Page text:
What You Should Know:
– Healthcare facilities are struggling with implementing and enforcing holistic digital identity management strategies, according to the new Imprivata report released today titled, Security and Digital Identity in the Healthcare Industry.
– The findings show that despite 69% of respondents saying identity management is important to their organization’s security strategy, 51% have still experienced a security incident in the last year.
Healthcare Facilities Need a Holistic Digital Identity Strategy – Not Uncoordinated Solutions
The report reveals that healthcare organizations have made significant progress in protecting their systems from cyberattacks and data breaches, with over 75% claiming their security strategy has become more robust and comprehensive. However, the fact that more than half (51%) suffered a cybersecurity incident in the past year suggests a different approach is needed to enhance security.
Other key findings of the report include:
– Nearly two-thirds (63%) of respondents are currently using compliance, audit, and risk reporting technologies to combat these threats. However, only half of the respondents surveyed are using multifactor authentication (MFA), a core security technology that requires multiple verification factors to gain access to data and applications.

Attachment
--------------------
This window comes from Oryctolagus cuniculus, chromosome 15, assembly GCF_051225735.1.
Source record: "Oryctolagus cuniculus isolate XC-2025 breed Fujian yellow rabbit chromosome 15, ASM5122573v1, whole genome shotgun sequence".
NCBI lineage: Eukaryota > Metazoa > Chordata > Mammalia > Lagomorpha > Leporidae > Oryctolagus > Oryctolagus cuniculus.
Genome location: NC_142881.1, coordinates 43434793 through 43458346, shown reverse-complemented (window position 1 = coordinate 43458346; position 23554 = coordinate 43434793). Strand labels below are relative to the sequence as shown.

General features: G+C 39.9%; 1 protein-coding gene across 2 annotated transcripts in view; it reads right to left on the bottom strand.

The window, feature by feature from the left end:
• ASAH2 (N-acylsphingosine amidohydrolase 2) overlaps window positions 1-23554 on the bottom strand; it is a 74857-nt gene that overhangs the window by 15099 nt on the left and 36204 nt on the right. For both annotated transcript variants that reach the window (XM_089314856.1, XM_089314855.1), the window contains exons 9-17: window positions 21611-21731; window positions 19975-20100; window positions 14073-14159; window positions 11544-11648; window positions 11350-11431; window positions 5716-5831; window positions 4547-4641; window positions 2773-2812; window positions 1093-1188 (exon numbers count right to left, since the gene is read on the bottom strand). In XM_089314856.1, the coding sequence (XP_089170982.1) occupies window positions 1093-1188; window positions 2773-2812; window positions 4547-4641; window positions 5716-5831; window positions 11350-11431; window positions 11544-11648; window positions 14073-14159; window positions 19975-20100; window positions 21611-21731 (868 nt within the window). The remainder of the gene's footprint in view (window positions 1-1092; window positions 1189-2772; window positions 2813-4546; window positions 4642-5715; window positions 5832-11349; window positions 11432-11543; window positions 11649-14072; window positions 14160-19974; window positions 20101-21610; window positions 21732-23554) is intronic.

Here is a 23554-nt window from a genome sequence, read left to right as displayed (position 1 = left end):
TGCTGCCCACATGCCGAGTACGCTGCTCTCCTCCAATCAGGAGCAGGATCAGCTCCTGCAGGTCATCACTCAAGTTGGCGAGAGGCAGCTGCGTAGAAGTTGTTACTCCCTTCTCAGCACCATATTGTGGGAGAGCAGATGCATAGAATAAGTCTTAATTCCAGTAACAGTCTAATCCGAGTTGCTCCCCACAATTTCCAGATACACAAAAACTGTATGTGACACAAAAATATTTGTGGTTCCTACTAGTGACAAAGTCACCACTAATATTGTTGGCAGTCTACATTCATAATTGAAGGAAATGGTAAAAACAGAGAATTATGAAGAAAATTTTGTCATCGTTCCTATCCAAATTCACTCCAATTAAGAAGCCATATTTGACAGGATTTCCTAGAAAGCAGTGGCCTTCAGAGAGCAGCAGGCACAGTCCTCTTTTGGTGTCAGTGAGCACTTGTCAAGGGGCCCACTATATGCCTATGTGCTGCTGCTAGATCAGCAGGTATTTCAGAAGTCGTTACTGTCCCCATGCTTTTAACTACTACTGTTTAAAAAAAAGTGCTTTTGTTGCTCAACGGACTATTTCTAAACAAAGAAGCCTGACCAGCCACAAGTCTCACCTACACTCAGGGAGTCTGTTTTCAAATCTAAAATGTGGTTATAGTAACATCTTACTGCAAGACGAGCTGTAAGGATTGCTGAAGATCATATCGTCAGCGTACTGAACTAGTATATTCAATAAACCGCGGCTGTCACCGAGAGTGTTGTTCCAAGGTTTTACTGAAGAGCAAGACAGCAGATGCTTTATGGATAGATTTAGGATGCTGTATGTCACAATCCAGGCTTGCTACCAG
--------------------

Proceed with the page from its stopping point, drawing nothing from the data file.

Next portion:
– Other critical identity and access management solutions that are being used by less than half of respondents include single sign-on (46%), privileged access management (PAM) (42%), and role-based provisioning and de-provisioning (35%). These solutions, including MFA, represent the foundation of a zero-trust architecture (ZTA). High complexity and poor user compliance are cited as top roadblocks to implementation, while 73% said lack of budget is not a challenge for their identity management strategy.
– Using one of these solutions is better than none, but the lack of a holistic cyber strategy can leave detrimental gaps and vulnerabilities. Of those that experienced a security incident, 51% cited the incident involved theft of customer personal identifiable information.
– Investing in cyber insurance is also one of the highest priorities for healthcare organizations in 2022, according to 39% of respondents. Over a third (35%) do not currently have cyber insurance, with 39% citing cost as the primary reason.
– 70% of respondents with cyber insurance said their insurance premium has increased between 11% and 50% in the past year. However, healthcare organizations are implementing digital identity solutions to reduce the cost of cyber insurance, with MFA and PAM cited as the most common measures put in place, according to 56% and 40% of respondents, respectively.
To read more about how healthcare organizations are approaching security and digital identity, download the full report here.